04/13/2015 01:24 pm ET Updated Apr 13, 2015

Is A Placenta For Hair Treatment The Secret To Growing Stronger Strands?

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After spending one night falling down a serious rabbit hole of YouTube product reviews, we stumbled upon some pretty persuasive videos about placenta for hair.

Massaging our scalps and strands with a placenta hair treatment doesn't sound as alluring as say coconut oil. But with so many women swearing by this unconventional product for softer and stronger hair, we had to investigate further.

Most of the placenta hair treatments sold in drugstores and beauty supply stores are actually made up of animal placenta extract. They are a rich source of bioactive components including growth factors and hormones, according to board-certified dermatologist Dr. Meena Singh.

She explains, "Specifically, the growth factors in animal placental extracts have been shown to increase hair follicle growth and decrease hair shedding. The positive effects on hair growth are most likely due to increased blood vessel formation and subsequent blood flow to the hair follicles."

So how exactly does placenta hair treatment work? Dr. Robert Dorin, a New York City-based hair specialist and restoration expert, says that the treatment theoretically acts as emollient, which keeps in moisture and has a softening effect on the hair. "Because hair is made up of proteins, the idea is that the use of a protein reconstructioner like placenta will return protein to the hair and repair the hair follicles. This coating also works to smooth the hair cuticle making it appear shiny," he says.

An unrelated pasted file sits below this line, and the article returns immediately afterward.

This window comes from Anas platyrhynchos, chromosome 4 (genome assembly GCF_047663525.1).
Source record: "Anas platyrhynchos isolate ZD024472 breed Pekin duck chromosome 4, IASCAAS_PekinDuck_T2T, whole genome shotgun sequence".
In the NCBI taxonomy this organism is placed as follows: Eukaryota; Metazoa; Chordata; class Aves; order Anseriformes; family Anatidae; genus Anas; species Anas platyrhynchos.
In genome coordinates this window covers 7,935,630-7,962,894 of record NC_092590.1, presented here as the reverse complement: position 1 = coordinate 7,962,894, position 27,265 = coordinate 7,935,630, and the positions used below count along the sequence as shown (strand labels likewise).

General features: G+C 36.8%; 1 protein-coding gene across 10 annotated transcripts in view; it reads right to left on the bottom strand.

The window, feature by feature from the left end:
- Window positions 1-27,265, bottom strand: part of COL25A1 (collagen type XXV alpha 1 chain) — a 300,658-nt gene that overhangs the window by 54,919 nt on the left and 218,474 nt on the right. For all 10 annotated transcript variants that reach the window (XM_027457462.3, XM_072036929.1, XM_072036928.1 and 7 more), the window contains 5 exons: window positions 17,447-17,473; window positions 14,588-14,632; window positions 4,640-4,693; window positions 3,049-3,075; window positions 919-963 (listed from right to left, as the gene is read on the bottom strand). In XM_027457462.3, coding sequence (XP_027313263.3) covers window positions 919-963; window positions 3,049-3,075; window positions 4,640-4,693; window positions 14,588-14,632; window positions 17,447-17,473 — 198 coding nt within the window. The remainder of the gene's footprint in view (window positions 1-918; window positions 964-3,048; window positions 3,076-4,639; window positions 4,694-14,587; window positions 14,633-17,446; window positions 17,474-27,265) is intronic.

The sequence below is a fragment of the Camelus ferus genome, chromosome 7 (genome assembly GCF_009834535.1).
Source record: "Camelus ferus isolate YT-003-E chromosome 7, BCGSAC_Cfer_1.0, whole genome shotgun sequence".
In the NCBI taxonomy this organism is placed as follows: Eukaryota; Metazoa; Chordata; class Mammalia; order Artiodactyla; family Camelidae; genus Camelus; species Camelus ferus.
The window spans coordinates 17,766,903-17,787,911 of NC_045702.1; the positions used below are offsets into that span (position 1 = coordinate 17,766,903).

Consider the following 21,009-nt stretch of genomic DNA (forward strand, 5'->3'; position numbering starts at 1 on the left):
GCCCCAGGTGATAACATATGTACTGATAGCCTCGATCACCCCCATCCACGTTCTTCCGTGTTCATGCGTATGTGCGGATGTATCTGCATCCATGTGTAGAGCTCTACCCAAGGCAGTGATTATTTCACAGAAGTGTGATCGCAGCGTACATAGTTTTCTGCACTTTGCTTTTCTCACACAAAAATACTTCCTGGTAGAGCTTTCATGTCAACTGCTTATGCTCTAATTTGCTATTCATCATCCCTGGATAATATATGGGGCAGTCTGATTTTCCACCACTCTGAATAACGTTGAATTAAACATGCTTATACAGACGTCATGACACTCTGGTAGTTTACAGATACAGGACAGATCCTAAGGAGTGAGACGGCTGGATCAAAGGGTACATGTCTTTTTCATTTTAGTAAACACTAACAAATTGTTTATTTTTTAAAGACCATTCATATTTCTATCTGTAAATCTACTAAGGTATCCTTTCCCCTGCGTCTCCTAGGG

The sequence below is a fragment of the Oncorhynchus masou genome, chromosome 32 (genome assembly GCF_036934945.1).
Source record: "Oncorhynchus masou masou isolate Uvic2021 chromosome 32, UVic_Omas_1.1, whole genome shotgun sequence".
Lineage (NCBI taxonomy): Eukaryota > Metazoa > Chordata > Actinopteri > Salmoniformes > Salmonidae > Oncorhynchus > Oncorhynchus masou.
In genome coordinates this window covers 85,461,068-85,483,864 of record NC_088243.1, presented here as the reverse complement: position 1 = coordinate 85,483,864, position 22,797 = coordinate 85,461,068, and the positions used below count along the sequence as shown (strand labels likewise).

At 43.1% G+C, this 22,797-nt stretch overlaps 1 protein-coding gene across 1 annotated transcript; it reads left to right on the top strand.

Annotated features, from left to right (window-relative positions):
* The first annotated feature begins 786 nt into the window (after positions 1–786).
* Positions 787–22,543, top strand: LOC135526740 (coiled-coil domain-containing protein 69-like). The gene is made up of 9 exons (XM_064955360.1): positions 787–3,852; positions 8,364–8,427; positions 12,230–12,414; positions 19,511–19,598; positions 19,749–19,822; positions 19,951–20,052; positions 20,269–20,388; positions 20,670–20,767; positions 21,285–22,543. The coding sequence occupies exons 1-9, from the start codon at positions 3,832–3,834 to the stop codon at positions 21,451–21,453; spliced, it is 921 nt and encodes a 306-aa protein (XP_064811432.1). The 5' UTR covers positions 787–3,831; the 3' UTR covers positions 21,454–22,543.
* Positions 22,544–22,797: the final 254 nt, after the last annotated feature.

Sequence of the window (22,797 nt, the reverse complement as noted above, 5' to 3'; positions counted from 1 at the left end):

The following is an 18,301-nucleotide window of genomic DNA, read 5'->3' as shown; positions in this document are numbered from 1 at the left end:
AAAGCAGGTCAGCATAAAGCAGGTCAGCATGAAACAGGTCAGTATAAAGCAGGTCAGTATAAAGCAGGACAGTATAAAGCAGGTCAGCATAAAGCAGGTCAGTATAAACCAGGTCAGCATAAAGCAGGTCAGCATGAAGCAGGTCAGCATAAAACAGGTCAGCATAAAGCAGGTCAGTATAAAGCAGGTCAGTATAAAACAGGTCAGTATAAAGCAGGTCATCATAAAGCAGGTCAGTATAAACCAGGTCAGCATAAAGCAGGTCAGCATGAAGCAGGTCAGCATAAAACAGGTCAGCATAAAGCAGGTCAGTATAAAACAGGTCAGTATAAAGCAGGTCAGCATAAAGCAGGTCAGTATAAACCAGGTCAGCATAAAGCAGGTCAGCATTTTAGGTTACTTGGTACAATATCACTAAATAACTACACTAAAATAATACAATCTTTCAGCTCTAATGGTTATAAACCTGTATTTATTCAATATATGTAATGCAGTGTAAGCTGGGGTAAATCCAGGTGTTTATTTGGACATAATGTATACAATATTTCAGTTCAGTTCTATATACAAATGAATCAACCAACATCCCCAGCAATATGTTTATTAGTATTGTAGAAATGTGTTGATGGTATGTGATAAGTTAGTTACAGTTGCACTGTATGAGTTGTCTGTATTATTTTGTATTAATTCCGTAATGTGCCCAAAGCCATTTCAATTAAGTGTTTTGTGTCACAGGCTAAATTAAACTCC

Keep in mind that results of popular leave-in placenta hair products don't occur immediately. "Any topically applied product used to stimulate hair growth would need to be applied directly to the scalp once or twice daily for at least six months, in order to see any benefit," says Dr. Singh.

As a word of caution, Dr. Singh notes that placenta-containing products contain a number of hormones and have been shown to cause premature sexual development in children as young as 14 months old. She adds, "These findings are disturbing and I would not recommend the use of these products in adolescents or anyone at increased risk of uterine or breast cancer."

With very little scientific research to support the hair growth benefits of placenta, both experts recommend topical treatments that contain minoxidil (an FDA-improved ingredient found in Rogaine) to help with thinning or baldness. But, hey, at least we have plenty more options these days.

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Check out other beauty myths that we've debunked -- or proven true -- below.



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